American Religion; Mormonism; History of Colonial New England
I teach and write about the the place of religion in American history. I came to George Mason University in 2012, having earned a Ph.D. in American History from the University of Notre Dame and a Masters of Divinity from Louisville Presbyterian Theological Seminary. Previously, I taught at the University of South Alabama.
My teaching and scholarship center on the history of religion in the United States, especially Mormonism, evangelicalism, and seventeenth-century puritanism. I love spending time in archives, resurrecting the lives of women and men who made cultures that are very different from our own, and I love spending time in the classroom, exploring those lives and cultures with students from all sorts of backgrounds.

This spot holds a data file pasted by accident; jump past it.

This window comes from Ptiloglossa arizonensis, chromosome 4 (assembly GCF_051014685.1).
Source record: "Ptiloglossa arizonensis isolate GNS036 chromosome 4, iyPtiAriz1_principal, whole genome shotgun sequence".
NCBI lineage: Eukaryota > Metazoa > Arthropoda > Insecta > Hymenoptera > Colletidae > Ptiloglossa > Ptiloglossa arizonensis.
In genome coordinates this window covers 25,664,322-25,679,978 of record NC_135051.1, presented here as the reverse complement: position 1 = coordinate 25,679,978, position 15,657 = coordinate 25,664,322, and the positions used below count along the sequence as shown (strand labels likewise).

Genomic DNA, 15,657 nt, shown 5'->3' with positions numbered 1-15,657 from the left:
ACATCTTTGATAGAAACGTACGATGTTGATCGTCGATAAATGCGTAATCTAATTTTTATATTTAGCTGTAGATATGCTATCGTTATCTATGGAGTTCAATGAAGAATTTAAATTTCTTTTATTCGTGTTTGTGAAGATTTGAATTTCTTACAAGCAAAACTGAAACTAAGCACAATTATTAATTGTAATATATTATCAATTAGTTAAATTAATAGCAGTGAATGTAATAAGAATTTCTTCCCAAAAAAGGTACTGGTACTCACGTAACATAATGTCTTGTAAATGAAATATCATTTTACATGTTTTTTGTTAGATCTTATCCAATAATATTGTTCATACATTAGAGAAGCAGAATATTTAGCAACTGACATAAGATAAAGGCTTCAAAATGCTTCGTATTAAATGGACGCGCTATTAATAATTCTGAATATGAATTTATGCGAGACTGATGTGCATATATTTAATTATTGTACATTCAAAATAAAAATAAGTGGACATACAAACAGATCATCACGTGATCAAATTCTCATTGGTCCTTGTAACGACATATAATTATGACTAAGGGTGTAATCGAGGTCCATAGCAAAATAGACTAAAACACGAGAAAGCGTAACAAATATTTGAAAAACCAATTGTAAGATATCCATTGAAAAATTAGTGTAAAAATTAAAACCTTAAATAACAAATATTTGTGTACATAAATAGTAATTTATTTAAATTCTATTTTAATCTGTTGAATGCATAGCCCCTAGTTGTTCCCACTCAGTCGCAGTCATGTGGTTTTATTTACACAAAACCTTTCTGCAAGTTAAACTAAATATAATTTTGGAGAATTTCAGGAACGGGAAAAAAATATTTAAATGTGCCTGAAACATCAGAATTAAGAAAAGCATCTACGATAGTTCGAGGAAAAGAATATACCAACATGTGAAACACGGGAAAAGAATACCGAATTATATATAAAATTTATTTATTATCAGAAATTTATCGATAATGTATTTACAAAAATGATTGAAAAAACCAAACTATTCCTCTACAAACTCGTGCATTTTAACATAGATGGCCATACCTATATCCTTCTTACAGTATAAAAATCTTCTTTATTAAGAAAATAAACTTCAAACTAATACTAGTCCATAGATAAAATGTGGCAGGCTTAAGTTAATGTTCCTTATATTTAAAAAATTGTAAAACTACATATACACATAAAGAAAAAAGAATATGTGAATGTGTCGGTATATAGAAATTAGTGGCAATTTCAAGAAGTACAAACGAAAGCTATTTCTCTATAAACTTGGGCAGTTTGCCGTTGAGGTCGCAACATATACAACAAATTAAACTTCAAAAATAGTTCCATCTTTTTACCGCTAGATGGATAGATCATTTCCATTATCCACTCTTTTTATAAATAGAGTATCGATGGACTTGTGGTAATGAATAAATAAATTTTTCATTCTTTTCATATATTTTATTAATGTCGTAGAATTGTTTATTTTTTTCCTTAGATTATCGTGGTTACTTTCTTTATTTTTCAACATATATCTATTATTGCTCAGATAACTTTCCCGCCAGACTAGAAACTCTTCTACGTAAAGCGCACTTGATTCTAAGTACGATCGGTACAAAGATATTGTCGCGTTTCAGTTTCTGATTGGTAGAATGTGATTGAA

George Mason University is an ideal setting for the academic study of religion. Our campus has the diversity to which many institutions aspire, meaning that students bring many different perspectives to the classroom. Regardless of your own background and beliefs, Religious Studies offers a setting in which you can explore beliefs and practices that have shaped human history and continue to shape contemporary cultures.
If you want to know more about me, visit johngturner.com
Jordan Bratt, "The Convert to Zion": The Mormon Conversion Experience in the Nineteenth Century (2023)